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Comorbidities in Heart Failure

A Network Approach


Chronic Heart Failure (CHF) has a poor outcome leading to a 1-year mortality rate of roughly 50% in patients with severe heart failure (NYHA IV). Importantly, heart failure often presents with comorbidities, including diabetes, renal dysfunction, and depression. Despite decades of research, a comprehensive understanding of CHF, including the role that comorbidities play in development, progression, and outcomes in CHF remains incompletely understood.

Our goal is to improve understanding of CHF with a systems medicine approach (Figure 1). We will attempt to evaluate the role of multiple comorbidities in clinical manifestation, treatment, and outcome of CHF patients. Clinical data resources provided by the Heidelberg University Hospital will be used to build a disease network around CHF to clarify the relations between comorbidities like chronic kidney disease, hypertension, inflammatory diseases and diabetes. We will also evaluate psychosomatic disorders, as some of these have been closely linked to CHF outcome. Clincal data will be used for association analyses and longitudinal studies, and will also be used as the basis for development of comorbidity networks.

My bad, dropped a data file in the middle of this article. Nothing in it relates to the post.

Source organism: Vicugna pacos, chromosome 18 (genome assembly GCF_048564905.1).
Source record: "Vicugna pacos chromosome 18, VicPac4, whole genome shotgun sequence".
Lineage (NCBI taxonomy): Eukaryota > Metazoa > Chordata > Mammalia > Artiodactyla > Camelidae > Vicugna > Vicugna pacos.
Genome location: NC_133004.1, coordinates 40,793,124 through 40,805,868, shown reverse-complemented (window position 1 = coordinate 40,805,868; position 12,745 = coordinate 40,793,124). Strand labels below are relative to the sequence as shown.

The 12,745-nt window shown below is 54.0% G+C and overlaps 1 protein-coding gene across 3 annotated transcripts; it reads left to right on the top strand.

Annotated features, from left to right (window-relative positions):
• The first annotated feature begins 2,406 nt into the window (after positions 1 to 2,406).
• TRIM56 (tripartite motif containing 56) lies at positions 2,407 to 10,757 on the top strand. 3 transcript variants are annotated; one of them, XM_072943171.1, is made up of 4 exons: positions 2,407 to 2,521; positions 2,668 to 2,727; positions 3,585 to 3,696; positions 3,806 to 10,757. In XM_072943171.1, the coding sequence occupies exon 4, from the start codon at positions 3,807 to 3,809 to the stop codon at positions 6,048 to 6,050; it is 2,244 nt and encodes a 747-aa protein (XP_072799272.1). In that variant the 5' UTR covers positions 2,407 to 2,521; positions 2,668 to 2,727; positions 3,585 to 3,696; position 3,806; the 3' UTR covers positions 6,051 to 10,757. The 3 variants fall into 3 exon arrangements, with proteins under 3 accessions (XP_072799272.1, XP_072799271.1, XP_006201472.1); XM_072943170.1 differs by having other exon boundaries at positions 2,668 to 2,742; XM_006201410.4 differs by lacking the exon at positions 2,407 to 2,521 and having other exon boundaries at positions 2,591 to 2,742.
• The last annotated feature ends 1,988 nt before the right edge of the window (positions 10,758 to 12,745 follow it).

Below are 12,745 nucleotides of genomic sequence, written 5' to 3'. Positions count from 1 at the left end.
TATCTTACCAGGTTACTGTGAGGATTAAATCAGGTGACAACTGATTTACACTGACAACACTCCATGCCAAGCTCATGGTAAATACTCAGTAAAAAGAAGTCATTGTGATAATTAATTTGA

Further, we are investigating associations between molecular and clinical patterns found in CHF patients. High-trough-put technologies allow us to measure  on a large scale cellular function which can be contextualized to reconstruct the complex gene and protein regulatory networks. These functional networks can be further associated with different CHF disease phenotypes to uncover varying pathomechanisms, which could help to identify drug targets for a precision medicine treatment of CHF.

This project contributes to the Informatics for Life consortium which was founded in 2018 to embark on a multidisciplinary mission to study cardiovascular diseases by joining forces of clinical and computational experts. Our close collaboration partner is Prof. Dr. Julio Saez-Rodriguez, Head of the Institute for Computational Biomedicine.

Figure 1. Schematic of project outline. Molecular signature extraction and contextualization will be followed by building a comorbidity network incorporating clinical data. Together these elements will be used for association and prediction of clinically relevant outcomes.


Dr. Rebecca T. Levinson, Dr. med. Jan David Lanzer, Ricardo O. Ramirez-Flores

Prof. Dr. Julio Saez-Rodriguez

Laufzeit: 2019-2021

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